Prairie Region

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The level, unforested farming area, formerly grassland, that stretches westward from the Ohio River to the Plains region. The Prairie states include Ohio, Indiana, Illinois, and Iowa, as well as eastern North and South Dakota, northern Missouri, and southern Wisconsin, Minnesota, and Michigan, encompassing much of the Midwest. The Mississippi River flows through the center of the region, originally the Northwest Territory, whose culture has come to be considered distinctively American, with Abraham Lincoln as its typical hero. Since the pioneering period of the late 18th and early 19th century, described by James Fenimore Cooper and others, the Prairie states have become the nation's food-producing center, with a large, stable farming population, and́ with great cities like Chicago as points of distribution. Representative authors include Edward Eggleston, Booth Tarkington, James Whitcomb Riley, and other Hoosiers; Wisconsin writers such as Hamlin Garland, Zona Gale, and Glenway Wescott; O. E. Rölvaag, who wrote of Norwegian and Irish immigrants in the Dakotas; and many whose careers are in some way associated with the Chicago school, including Dreiser, Herrick, E. L. Masters, Sandburg, Lindsay, Sinclair Lewis, Sherwood Anderson, and Hemingway. The paintings of Grant Wood are expressive of the life of rural Iowa; Louis Sullivan and J. W. Root were the first of the Chicago school in architecture that has influenced urban construction by introducing the skyscraper; and Frank Lloyd Wright's “Prairie style” of domestic architecture was designed to be appropriate to the Midwestern landscape.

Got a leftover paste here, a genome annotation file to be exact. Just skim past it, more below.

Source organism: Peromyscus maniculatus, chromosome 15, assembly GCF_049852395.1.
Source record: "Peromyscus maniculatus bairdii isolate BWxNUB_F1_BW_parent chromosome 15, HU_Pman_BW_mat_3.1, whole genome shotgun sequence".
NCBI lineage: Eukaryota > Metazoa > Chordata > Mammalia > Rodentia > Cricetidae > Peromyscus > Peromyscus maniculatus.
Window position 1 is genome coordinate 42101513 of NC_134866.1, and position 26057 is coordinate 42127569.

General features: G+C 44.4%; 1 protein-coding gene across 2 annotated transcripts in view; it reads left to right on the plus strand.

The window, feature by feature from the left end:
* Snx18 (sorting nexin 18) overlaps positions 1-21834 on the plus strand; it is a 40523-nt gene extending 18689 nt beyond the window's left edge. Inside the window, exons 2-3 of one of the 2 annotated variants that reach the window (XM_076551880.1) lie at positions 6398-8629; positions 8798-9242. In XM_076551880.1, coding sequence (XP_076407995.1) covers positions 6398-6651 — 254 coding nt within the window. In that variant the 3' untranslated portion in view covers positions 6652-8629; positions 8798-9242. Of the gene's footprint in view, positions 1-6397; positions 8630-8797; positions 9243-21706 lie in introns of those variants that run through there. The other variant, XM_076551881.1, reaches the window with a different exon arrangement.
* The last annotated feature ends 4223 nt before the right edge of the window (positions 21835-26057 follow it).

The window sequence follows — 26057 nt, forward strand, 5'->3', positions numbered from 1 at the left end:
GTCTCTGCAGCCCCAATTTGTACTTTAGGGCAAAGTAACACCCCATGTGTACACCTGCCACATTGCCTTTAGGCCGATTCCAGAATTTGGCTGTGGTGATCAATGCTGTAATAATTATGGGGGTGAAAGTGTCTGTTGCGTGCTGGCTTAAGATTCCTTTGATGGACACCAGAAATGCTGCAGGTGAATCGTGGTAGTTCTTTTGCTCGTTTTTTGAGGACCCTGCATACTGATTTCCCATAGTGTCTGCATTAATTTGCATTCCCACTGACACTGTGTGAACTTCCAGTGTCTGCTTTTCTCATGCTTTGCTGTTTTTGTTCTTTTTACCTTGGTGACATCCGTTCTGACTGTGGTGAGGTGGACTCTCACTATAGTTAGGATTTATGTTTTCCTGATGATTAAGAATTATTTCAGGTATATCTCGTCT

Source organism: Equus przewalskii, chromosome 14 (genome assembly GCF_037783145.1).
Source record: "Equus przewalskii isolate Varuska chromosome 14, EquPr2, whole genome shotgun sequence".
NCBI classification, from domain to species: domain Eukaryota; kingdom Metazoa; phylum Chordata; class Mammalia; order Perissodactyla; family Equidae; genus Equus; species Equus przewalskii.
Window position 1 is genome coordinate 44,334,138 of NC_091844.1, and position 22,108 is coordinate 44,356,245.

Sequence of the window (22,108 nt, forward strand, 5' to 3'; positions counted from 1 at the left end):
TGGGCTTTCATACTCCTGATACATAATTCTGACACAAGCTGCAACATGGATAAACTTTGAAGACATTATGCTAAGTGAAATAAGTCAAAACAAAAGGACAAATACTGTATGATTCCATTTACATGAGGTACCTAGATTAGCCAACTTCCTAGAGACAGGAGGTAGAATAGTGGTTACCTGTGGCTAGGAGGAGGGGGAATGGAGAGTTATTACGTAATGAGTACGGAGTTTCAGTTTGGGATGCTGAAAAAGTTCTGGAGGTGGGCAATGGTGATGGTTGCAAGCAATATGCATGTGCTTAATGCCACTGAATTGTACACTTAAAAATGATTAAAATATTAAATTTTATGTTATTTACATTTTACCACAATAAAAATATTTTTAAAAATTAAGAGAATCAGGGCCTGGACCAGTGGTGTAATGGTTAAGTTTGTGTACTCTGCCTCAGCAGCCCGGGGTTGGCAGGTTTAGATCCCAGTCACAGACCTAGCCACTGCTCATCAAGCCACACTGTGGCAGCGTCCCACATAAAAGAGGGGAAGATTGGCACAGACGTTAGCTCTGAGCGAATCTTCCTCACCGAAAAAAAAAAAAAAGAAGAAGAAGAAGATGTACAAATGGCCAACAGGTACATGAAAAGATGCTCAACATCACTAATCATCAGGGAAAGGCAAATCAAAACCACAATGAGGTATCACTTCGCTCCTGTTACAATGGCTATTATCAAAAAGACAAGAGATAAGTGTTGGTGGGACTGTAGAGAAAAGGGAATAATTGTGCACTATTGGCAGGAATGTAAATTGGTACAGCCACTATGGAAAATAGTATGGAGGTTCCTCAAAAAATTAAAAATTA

Subjects: Literature.

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